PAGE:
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Children’s Books Are Becoming More Diverse, Data Finds

Children’s Books Are Shifting Toward Diversity, Data Finds

According to recent statistics from the Cooperative Children’s Book Center, recent figured indicate that diversity is slowly coming to children’s books.

The number of publications with “significant African or African-American content nearly doubled, from 93 titles in 2013 to 179 in 2014,” according to an article on

“There was also an increase in the number of books with significant Asian/Pacific or Asian/Pacific-American content, which moved from 69 titles in 2013 to 112 in 2014,” the article said. “However, books about American Indians and Latinos remained nearly the same, with American Indians represented in just 34 titles in 2013 and 36 titles in 2014, and Latinos represented in 57 titles in 2013 and 66 in 2014.”

According to the article, “the CCBC’s statistics have gotten the attention of publishers.”

The article said that before the CCBC began collecting the data in 1985, director Kathleen T. that people “had a sense there weren’t many books out there but they didn’t realize just how bleak it really was until they saw the actual numbers.”

“Diversity is the missing piece of the puzzle in children’s books and [the CCBC] has had its finger on the pulse of this issue from the very beginning,” said Jason Low, publisher of Lee & Low in the report, according to the article.

According to the article, “Horning credits We Need Diverse Books, a grassroots movement aimed at addressing diversity in children’s books, with the recent dramatic shift.”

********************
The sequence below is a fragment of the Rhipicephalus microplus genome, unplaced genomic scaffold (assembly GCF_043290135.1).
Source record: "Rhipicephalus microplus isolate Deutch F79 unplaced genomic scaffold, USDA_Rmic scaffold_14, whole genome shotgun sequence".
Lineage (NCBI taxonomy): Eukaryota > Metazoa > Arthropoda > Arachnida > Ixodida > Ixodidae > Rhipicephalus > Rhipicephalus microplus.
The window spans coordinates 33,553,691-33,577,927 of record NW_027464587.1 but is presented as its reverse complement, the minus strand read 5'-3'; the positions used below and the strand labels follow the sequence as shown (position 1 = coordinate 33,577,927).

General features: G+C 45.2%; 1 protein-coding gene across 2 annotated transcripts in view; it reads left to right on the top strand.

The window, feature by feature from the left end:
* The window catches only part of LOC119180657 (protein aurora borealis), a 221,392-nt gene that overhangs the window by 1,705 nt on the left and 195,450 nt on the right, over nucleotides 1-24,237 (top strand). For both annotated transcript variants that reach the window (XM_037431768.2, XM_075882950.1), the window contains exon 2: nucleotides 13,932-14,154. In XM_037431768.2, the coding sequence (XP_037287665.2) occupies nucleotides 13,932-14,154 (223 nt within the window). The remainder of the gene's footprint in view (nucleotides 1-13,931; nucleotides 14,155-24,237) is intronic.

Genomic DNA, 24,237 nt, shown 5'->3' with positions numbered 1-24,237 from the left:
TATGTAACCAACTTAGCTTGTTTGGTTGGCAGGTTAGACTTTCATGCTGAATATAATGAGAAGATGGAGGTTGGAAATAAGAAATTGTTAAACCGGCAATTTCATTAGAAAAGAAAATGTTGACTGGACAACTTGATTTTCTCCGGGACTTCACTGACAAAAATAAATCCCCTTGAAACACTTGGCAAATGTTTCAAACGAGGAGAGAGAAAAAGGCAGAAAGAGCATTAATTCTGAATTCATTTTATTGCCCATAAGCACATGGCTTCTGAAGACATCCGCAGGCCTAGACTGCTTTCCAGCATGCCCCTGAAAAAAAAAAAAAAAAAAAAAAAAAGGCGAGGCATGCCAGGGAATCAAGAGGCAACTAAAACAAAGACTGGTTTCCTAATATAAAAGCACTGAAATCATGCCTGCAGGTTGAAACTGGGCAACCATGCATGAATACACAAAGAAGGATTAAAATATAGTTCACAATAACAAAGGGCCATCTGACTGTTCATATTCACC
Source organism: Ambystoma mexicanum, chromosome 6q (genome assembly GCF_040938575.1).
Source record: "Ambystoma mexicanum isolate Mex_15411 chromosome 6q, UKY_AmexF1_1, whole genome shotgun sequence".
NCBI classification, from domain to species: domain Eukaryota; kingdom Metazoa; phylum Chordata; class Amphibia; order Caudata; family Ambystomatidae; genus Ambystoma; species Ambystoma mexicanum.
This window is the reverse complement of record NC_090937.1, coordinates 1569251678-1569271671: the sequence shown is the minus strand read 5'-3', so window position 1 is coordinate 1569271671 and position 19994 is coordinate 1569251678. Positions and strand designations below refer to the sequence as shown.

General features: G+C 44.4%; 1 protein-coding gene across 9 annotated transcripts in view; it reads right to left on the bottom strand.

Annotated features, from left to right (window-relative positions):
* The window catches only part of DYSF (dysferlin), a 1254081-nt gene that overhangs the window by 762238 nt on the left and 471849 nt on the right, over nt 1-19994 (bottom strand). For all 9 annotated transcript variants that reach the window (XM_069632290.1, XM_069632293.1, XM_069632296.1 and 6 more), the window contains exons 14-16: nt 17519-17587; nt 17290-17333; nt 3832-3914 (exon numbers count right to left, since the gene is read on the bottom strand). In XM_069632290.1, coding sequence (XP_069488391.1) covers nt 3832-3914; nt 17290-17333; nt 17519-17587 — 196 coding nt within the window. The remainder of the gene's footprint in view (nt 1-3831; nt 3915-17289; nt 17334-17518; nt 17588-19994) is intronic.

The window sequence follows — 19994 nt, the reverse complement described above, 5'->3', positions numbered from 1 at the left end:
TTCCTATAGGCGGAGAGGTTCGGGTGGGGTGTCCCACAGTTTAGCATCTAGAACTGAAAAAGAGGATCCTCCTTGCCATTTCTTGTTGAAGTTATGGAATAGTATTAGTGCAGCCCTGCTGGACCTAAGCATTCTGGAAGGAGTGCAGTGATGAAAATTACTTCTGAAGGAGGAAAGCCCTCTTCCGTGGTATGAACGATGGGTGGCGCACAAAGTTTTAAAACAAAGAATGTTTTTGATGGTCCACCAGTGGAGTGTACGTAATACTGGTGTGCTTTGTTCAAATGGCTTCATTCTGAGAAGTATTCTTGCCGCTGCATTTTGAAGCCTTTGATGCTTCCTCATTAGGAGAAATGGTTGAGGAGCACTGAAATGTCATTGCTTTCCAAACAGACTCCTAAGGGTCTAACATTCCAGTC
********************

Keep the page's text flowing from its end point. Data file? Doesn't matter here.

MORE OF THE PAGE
“They have really kept diversity front and center,” Horning said in a release: “The data published by CCBC have illustrated the notably minimal growth of diversity in children's publishing over the last few decades, which is especially pertinent as the population of children of color in the U.S. continues to climb. It asks the question for us, ‘Why are the already small numbers staying almost exactly the same?'”

The recent numbers “give Horning a reason to hope that diverse content will continue to thrive within children’s literature.

“Even though the data we collect indicates children’s literature in this country continues to represent a mostly white world, we see signs that things are changing,” she said in the article. “In 2014, for example, we saw a marked increase in the number of novels for children and teens by African-American authors.” The article looks at two books, Jacqueline Woodson’s Brown Girl which earned the National Book Award for Young People’s Literature and Kwame Alexander’s The Crossover, winning the Newberry Medal.

“That’s huge because these awards have an impact on sales,” said Horning. “The books have to sell. Publishing is a business. If diverse books sell well, there will be more published. We have to help make that happen by buying the diverse books that are out there. Our kids can’t wait.”

Read the full story and comment below.

Article by Kassondra Granata, Education World Contributor

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